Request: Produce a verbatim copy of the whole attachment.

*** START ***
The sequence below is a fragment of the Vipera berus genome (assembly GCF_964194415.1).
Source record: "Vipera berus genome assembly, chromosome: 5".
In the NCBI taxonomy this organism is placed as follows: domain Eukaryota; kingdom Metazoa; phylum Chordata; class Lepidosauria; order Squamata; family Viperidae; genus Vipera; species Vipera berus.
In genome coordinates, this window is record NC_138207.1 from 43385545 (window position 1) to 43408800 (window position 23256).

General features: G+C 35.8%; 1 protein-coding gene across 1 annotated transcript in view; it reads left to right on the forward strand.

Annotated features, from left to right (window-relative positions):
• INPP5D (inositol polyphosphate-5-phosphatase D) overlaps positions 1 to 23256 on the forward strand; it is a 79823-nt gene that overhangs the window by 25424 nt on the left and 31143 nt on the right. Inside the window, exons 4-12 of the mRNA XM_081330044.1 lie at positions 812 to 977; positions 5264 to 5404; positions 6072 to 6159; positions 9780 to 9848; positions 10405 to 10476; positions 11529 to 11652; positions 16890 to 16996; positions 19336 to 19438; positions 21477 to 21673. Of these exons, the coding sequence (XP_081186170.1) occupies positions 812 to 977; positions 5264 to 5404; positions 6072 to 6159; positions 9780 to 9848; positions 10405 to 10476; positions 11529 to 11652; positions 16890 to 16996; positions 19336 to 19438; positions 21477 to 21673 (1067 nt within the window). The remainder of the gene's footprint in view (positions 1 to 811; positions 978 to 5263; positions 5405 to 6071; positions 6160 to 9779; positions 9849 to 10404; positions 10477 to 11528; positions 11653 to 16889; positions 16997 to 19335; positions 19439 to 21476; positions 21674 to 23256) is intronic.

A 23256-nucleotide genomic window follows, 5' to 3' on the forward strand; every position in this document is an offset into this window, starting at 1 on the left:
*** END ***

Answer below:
The sequence below is a fragment of the Vipera berus genome (assembly GCF_964194415.1).
Source record: "Vipera berus genome assembly, chromosome: 5".
In the NCBI taxonomy this organism is placed as follows: domain Eukaryota; kingdom Metazoa; phylum Chordata; class Lepidosauria; order Squamata; family Viperidae; genus Vipera; species Vipera berus.
In genome coordinates, this window is record NC_138207.1 from 43385545 (window position 1) to 43408800 (window position 23256).

General features: G+C 35.8%; 1 protein-coding gene across 1 annotated transcript in view; it reads left to right on the forward strand.

Annotated features, from left to right (window-relative positions):
• INPP5D (inositol polyphosphate-5-phosphatase D) overlaps positions 1 to 23256 on the forward strand; it is a 79823-nt gene that overhangs the window by 25424 nt on the left and 31143 nt on the right. Inside the window, exons 4-12 of the mRNA XM_081330044.1 lie at positions 812 to 977; positions 5264 to 5404; positions 6072 to 6159; positions 9780 to 9848; positions 10405 to 10476; positions 11529 to 11652; positions 16890 to 16996; positions 19336 to 19438; positions 21477 to 21673. Of these exons, the coding sequence (XP_081186170.1) occupies positions 812 to 977; positions 5264 to 5404; positions 6072 to 6159; positions 9780 to 9848; positions 10405 to 10476; positions 11529 to 11652; positions 16890 to 16996; positions 19336 to 19438; positions 21477 to 21673 (1067 nt within the window). The remainder of the gene's footprint in view (positions 1 to 811; positions 978 to 5263; positions 5405 to 6071; positions 6160 to 9779; positions 9849 to 10404; positions 10477 to 11528; positions 11653 to 16889; positions 16997 to 19335; positions 19439 to 21476; positions 21674 to 23256) is intronic.

A 23256-nucleotide genomic window follows, 5' to 3' on the forward strand; every position in this document is an offset into this window, starting at 1 on the left: